As the coronavirus spreads worldwide and with the first confirmed death in the United States, the Centers for Disease Control (CDC) have indicated that it is not a matter of if the Coronavirus becomes an outbreak in the United States, but when: “It’s likely that at some point, widespread transmission of COVID-19 in the United States will occur (source CDC.gov). The CDC is urging community preparedness and a prepared outbreak response. In case of a domestic outbreak they recommend “social distancing”. But what exactly is “social distancing” and how does online therapy factor in?
Social distancing is a term used to describe actions taken by public health officials to stop or decelerate the spread of a highly contagious disease such as the Coronavirus. During the 1957-58 flu pandemic, the flu spread rapidly following large public gatherings. In addition, the highest incidence rates were seen in school-aged children, because of their close contact in crowded settings. Health experts believe that avoiding crowds of people will be important in slowing the spread of pandemic. The premise behind social distancing is that it restricts when, where and how many people gather which then diminished the likelihood of transmitting germs.
Social distancing also includes physical distancing in the workplace and other community areas you regularly frequent. The CDC is recommending businesses, state and other local agencies make contingency plans that include teleworking or distance options. Schools or universities may plan to schedule online classes or utilize distance or web-based learning.
How do I practice social distancing?
Social distancing may be a viable alternative for the general public to avoid the pandemic influenza infection until a vaccine becomes available. Below, in order of potential effectiveness, are various aspects of SD suggestions:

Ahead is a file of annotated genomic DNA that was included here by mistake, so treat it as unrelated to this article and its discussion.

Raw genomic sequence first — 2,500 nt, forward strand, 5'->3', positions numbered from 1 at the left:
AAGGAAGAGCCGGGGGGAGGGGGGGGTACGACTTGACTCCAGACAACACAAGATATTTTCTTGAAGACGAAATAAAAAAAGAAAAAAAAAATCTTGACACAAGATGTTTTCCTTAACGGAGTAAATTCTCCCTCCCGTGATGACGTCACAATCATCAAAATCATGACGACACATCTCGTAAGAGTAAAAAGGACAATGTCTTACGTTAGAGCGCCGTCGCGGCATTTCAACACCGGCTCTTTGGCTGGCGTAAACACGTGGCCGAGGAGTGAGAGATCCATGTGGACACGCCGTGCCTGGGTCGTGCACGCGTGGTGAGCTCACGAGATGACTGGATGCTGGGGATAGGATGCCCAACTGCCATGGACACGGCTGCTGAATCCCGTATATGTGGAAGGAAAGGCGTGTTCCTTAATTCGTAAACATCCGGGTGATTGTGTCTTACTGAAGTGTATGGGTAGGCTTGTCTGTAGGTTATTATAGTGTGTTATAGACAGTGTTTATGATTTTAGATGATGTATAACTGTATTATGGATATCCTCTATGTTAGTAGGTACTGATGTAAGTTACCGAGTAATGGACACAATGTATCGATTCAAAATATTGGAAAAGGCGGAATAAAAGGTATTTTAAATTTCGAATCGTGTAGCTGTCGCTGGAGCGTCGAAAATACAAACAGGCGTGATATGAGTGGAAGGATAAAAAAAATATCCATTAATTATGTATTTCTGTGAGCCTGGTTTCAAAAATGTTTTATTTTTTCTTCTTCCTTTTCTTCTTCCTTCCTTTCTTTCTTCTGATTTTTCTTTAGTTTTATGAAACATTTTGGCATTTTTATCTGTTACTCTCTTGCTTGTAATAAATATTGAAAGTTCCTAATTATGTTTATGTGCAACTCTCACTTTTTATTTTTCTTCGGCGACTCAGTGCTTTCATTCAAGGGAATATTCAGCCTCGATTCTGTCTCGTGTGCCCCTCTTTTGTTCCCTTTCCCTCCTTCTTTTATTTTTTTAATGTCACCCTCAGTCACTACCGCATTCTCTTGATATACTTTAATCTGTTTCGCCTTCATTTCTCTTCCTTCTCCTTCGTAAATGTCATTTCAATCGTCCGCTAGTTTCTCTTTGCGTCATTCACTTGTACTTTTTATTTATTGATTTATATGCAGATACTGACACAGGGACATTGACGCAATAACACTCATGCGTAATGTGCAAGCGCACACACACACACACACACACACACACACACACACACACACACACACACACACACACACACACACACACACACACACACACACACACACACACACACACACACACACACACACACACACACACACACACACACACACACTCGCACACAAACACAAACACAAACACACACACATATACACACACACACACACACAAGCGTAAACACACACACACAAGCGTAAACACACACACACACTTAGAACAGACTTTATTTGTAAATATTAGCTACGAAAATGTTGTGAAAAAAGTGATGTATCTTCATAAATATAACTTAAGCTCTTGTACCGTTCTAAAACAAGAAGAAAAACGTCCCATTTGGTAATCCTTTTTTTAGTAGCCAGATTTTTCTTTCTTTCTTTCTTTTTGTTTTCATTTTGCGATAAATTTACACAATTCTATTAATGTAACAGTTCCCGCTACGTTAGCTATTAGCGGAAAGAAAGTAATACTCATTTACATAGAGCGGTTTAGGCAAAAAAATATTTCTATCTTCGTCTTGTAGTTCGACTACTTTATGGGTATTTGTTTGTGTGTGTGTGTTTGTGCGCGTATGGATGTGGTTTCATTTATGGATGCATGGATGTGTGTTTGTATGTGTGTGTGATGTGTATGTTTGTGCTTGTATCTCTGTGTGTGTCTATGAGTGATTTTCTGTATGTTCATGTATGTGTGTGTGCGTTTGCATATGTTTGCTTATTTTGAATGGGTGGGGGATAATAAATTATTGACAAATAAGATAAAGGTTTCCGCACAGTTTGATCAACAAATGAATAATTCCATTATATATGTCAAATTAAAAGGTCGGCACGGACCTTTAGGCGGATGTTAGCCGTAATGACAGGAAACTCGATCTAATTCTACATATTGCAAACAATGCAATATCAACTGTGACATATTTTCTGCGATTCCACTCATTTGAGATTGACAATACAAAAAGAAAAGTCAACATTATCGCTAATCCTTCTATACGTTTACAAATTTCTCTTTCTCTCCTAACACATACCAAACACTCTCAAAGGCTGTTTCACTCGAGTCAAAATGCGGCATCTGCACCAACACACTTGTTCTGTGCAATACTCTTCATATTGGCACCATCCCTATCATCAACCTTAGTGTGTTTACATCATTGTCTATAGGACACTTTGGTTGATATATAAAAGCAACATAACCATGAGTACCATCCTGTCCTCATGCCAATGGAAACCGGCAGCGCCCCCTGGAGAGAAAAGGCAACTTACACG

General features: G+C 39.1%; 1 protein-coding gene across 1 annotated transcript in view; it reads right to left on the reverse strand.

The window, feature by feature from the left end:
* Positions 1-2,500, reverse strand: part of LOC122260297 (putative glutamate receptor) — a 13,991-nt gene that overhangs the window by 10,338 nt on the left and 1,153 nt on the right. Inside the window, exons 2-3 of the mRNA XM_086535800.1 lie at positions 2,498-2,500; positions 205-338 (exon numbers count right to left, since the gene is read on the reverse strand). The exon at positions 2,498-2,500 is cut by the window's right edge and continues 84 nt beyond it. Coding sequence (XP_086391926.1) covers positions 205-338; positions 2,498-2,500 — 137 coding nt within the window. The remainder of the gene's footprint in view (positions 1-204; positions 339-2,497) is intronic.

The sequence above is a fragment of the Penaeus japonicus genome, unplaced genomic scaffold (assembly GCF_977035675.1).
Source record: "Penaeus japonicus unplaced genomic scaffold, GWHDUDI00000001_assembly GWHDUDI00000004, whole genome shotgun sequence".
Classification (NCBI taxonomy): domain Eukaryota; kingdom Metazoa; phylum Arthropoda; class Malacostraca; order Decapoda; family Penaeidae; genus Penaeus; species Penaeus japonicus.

- Limit exposure to other people within six feet unless you know their health condition.
- Minimize exposure to enclosed crowded spaces such as movie theaters, libraries, grocery stores, schools, malls, etc.
- Use personal protective equipment, such as N95 masks, if you must get within six feet of anyone outside your immediate family or if you must go into an enclosed crowded space. It should be noted that there is limited information on the use of surgical masks for the control of a pandemic in settings where there is no identified source of infection.
- Wash your hands with soap for at least 20 seconds after touching any item that may have been touched by others, or use disposable gloves (see proper hand washing technique).
- Refrain from touching your hands to your face, eyes, nose or mouth.
- If you sneeze or cough do so into a tissue and then dispose of the tissue. If a tissue is unavailable, cough or sneeze into your inner elbow.
Distance options and healthcare
As you, your family and your workplace prepare an outbreak response, consider how distance or web-based practices can factor into your daily life. If you have a college student, check to see if their classes can be accessed online or if their college or university offers web-based options. Ask your employer if they offer a work-at-home program. Check the technological requirements and what you will need to access your systems from your home. Contact your health insurance company and enquire about telemental services-most major health insurance providers offer web-based health services such as online nursing, nurse practitioner and physician visits. If you are currently in counseling or plan to start counseling soon you may want to proactively consider online therapy. Some clinicians offer occasional online sessions and other therapy practices like Therapy Lady are exclusively online and are already ready to help walk you through the transition.